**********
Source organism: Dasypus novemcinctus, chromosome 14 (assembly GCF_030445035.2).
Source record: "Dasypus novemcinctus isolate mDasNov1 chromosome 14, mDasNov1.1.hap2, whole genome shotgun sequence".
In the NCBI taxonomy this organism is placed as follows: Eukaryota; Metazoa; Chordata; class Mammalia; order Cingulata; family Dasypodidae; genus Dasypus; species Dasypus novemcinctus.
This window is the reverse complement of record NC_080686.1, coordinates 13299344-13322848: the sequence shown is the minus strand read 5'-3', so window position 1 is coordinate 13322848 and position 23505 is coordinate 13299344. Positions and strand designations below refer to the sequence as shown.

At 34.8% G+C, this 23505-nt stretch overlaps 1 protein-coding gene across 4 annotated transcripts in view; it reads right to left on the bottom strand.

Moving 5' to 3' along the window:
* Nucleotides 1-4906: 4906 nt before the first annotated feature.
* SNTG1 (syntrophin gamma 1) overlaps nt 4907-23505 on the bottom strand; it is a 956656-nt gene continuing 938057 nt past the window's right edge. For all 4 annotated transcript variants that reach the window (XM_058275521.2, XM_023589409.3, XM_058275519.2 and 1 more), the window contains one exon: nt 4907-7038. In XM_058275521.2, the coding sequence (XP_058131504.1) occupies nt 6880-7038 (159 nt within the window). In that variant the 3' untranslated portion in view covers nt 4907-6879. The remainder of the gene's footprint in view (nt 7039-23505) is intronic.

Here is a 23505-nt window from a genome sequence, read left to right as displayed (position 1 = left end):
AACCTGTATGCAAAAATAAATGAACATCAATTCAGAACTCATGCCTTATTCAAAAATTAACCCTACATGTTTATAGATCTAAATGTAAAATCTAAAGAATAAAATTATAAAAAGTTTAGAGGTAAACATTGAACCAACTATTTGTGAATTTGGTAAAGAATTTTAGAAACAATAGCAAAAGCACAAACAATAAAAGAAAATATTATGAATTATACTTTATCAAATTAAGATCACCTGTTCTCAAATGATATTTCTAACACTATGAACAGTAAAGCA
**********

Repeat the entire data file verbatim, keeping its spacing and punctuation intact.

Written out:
Source organism: Dasypus novemcinctus, chromosome 14 (assembly GCF_030445035.2).
Source record: "Dasypus novemcinctus isolate mDasNov1 chromosome 14, mDasNov1.1.hap2, whole genome shotgun sequence".
In the NCBI taxonomy this organism is placed as follows: Eukaryota; Metazoa; Chordata; class Mammalia; order Cingulata; family Dasypodidae; genus Dasypus; species Dasypus novemcinctus.
This window is the reverse complement of record NC_080686.1, coordinates 13299344-13322848: the sequence shown is the minus strand read 5'-3', so window position 1 is coordinate 13322848 and position 23505 is coordinate 13299344. Positions and strand designations below refer to the sequence as shown.

At 34.8% G+C, this 23505-nt stretch overlaps 1 protein-coding gene across 4 annotated transcripts in view; it reads right to left on the bottom strand.

Moving 5' to 3' along the window:
* Nucleotides 1-4906: 4906 nt before the first annotated feature.
* SNTG1 (syntrophin gamma 1) overlaps nt 4907-23505 on the bottom strand; it is a 956656-nt gene continuing 938057 nt past the window's right edge. For all 4 annotated transcript variants that reach the window (XM_058275521.2, XM_023589409.3, XM_058275519.2 and 1 more), the window contains one exon: nt 4907-7038. In XM_058275521.2, the coding sequence (XP_058131504.1) occupies nt 6880-7038 (159 nt within the window). In that variant the 3' untranslated portion in view covers nt 4907-6879. The remainder of the gene's footprint in view (nt 7039-23505) is intronic.

Here is a 23505-nt window from a genome sequence, read left to right as displayed (position 1 = left end):
AACCTGTATGCAAAAATAAATGAACATCAATTCAGAACTCATGCCTTATTCAAAAATTAACCCTACATGTTTATAGATCTAAATGTAAAATCTAAAGAATAAAATTATAAAAAGTTTAGAGGTAAACATTGAACCAACTATTTGTGAATTTGGTAAAGAATTTTAGAAACAATAGCAAAAGCACAAACAATAAAAGAAAATATTATGAATTATACTTTATCAAATTAAGATCACCTGTTCTCAAATGATATTTCTAACACTATGAACAGTAAAGCA